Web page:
PLDC Legislation Confusion

SUBHEAD: Can't believe there are 23 tomatoes in that itty bitty can of Hawaiian legislation.

By Andy Parx on 29 January 2013 for Parx News Daily -

Image above: Contadina bragged their itty bitty 6 oz can had 8 tomatoes - so here are 24. From (

It's not without reason that many have become obsessed with repealing the Public Lands Development Corporation (PLDC) after being made aware of it last fall. We assume our readers know the chapter and verse liturgy of exemptions, lies, deceit and greed behind the attempted giveaway of state controlled land.

So it makes sense that along with the opening of the 2013 Hawai`i State Legislature comes one of those "just when you think you've seen it all" moments... as in "you ain't seen nothin' yet."

Those outraged over the tactics and content surrounding Act 55 (enshrined as HRS 171C) mobilized for the legislature's opening day with a massive rally to support the introduction of a bill- something promised by many representatives and senators, to repeal PLDC.

And, in a "be careful what you ask for, you just might get it" moment, they got their "bill"... in spades.

Because instead of one bill in the house and one bill in the senate to simply repeal the measure that created the monster there are by some counts between 20 and 23 bills dealing with the repeal of the PLDC.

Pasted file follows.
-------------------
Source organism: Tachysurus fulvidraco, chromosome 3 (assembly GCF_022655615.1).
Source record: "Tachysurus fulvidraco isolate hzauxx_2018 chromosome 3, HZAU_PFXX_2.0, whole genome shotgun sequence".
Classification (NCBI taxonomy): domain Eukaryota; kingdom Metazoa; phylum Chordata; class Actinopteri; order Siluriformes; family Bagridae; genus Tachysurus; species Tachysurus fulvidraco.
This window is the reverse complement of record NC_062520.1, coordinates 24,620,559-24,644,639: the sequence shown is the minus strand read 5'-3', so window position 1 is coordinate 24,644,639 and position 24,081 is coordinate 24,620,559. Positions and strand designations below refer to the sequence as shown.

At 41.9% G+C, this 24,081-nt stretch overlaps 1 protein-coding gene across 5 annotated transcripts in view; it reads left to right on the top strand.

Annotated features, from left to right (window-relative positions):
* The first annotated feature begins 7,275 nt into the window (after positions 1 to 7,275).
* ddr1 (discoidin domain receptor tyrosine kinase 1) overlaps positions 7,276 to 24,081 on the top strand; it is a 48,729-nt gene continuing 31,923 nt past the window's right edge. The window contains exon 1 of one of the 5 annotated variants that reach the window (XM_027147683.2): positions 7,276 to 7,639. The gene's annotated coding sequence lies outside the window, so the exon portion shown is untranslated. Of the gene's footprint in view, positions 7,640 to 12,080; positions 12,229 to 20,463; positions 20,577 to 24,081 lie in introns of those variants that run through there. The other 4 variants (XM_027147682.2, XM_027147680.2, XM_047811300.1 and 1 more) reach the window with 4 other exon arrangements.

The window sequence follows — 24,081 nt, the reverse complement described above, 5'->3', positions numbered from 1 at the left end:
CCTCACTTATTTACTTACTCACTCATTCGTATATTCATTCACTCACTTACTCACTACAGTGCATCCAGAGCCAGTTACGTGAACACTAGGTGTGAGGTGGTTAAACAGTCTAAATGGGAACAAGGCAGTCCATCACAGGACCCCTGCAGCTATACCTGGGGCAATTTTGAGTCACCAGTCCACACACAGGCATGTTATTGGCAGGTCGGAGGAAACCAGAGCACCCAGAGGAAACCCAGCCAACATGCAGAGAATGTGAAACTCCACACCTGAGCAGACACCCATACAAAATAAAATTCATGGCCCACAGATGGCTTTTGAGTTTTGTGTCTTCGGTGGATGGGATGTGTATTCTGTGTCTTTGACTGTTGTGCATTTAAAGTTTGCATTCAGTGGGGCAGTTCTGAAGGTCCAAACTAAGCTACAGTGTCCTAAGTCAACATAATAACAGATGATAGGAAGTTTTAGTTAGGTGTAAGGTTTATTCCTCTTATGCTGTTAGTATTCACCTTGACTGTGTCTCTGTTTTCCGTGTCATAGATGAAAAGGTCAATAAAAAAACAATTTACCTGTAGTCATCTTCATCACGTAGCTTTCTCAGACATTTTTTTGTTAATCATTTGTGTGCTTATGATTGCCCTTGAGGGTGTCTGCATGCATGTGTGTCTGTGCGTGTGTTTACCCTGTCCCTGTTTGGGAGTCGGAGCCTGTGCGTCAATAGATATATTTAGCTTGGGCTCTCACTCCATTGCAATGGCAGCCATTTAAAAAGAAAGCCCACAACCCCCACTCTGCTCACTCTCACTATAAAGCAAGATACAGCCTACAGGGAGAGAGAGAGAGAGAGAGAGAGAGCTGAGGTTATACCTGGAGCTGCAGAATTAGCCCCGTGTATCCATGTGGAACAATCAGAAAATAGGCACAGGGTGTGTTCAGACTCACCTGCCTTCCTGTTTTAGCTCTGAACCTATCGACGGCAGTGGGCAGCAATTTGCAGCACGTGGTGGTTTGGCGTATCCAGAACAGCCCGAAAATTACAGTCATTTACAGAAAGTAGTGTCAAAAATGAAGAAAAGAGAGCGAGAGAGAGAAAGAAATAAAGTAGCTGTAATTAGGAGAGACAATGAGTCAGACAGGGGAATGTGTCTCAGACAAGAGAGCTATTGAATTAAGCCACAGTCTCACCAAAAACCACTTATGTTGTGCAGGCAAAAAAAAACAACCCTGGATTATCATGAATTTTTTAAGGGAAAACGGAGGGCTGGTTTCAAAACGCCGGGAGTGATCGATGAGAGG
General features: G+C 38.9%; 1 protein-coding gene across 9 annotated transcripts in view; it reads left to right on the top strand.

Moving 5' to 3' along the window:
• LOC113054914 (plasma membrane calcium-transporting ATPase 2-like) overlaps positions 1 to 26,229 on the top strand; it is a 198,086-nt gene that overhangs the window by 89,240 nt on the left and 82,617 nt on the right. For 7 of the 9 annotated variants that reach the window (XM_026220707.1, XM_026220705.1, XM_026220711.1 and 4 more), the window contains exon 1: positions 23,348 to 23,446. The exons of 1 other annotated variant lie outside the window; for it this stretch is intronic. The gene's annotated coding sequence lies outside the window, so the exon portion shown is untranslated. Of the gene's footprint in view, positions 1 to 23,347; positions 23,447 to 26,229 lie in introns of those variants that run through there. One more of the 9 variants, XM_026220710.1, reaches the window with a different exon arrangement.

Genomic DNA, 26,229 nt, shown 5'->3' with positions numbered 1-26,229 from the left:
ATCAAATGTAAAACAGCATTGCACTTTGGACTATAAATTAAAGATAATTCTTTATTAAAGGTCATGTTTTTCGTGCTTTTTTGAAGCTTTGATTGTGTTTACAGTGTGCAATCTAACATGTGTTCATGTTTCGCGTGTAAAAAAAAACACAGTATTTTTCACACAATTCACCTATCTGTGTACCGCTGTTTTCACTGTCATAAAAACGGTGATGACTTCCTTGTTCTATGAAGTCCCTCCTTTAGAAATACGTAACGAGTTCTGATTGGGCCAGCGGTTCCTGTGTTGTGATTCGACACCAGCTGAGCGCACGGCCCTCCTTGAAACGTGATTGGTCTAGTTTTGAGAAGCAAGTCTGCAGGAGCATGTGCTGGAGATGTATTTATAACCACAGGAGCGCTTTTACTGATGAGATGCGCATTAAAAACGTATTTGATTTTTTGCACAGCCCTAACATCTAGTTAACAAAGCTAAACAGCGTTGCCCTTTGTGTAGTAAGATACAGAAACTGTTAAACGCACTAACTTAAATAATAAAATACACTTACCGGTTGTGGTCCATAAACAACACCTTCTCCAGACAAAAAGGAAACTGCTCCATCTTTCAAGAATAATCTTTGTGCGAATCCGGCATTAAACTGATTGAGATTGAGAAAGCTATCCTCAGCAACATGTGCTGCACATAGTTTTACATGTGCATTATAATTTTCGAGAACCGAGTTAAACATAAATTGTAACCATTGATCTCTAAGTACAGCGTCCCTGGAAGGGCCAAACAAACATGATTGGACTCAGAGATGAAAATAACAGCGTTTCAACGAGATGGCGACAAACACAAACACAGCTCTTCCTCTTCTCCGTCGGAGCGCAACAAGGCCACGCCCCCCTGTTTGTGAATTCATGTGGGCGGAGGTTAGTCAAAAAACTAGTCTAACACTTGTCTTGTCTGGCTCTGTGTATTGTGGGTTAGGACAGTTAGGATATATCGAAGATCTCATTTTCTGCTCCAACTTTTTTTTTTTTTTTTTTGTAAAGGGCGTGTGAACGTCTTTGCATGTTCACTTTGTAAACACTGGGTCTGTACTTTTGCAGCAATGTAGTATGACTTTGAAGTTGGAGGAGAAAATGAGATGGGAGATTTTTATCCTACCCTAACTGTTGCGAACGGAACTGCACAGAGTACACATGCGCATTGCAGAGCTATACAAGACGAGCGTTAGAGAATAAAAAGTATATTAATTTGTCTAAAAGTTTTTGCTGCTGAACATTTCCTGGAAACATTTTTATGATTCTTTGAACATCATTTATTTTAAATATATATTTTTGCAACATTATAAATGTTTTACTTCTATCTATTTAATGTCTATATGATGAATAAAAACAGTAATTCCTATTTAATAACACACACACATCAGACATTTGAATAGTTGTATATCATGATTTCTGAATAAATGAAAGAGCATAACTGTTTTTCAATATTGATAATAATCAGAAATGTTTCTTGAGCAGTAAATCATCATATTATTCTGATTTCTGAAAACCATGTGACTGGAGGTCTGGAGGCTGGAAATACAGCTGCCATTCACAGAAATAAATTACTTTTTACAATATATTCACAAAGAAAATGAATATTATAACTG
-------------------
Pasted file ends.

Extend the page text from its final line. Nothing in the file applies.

According to a commentary in Civil Beat by Simon Russell, also an excellent primer on the subject:

On opening day, two bills to repeal HRS 171C were introduced (SB1 and HB110). As of Jan. 24, 23 bills have been introduced calling for repeal of all or parts HRS 171C (15 from the Senate and 8 from the House). The big question is which repeal version will pass, and what will the actual result be.

Yes apparently many the self-same legislators who voted for the measure back in 2011 are playing "crabs in a bucket" crawling over each other so that they can emerge as the one being credited with slaying the beast, even if it means no one in the public can figure out which bill or bills to support.

Some even have their names on more than one bill increasing their chances of being cited as the knight who slew the dragon.